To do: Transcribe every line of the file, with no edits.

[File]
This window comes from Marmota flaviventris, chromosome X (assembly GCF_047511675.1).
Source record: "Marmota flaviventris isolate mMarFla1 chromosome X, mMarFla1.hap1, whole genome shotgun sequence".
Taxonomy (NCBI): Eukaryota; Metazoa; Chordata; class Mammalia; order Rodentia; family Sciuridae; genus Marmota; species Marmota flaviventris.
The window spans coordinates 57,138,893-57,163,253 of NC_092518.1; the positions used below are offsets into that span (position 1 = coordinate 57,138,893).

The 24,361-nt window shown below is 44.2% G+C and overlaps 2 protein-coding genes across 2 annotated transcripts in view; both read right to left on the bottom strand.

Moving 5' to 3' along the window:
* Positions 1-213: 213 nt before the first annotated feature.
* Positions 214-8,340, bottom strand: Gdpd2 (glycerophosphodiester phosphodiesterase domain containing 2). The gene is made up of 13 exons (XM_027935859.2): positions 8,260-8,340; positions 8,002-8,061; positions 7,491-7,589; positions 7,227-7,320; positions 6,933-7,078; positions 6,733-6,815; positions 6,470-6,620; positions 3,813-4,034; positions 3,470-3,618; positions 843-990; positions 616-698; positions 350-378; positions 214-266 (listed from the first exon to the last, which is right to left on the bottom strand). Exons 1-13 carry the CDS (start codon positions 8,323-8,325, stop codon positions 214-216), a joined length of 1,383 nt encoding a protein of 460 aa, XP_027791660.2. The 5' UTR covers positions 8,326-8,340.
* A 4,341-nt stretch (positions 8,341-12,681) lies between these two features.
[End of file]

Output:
This window comes from Marmota flaviventris, chromosome X (assembly GCF_047511675.1).
Source record: "Marmota flaviventris isolate mMarFla1 chromosome X, mMarFla1.hap1, whole genome shotgun sequence".
Taxonomy (NCBI): Eukaryota; Metazoa; Chordata; class Mammalia; order Rodentia; family Sciuridae; genus Marmota; species Marmota flaviventris.
The window spans coordinates 57,138,893-57,163,253 of NC_092518.1; the positions used below are offsets into that span (position 1 = coordinate 57,138,893).

The 24,361-nt window shown below is 44.2% G+C and overlaps 2 protein-coding genes across 2 annotated transcripts in view; both read right to left on the bottom strand.

Moving 5' to 3' along the window:
* Positions 1-213: 213 nt before the first annotated feature.
* Positions 214-8,340, bottom strand: Gdpd2 (glycerophosphodiester phosphodiesterase domain containing 2). The gene is made up of 13 exons (XM_027935859.2): positions 8,260-8,340; positions 8,002-8,061; positions 7,491-7,589; positions 7,227-7,320; positions 6,933-7,078; positions 6,733-6,815; positions 6,470-6,620; positions 3,813-4,034; positions 3,470-3,618; positions 843-990; positions 616-698; positions 350-378; positions 214-266 (listed from the first exon to the last, which is right to left on the bottom strand). Exons 1-13 carry the CDS (start codon positions 8,323-8,325, stop codon positions 214-216), a joined length of 1,383 nt encoding a protein of 460 aa, XP_027791660.2. The 5' UTR covers positions 8,326-8,340.
* A 4,341-nt stretch (positions 8,341-12,681) lies between these two features.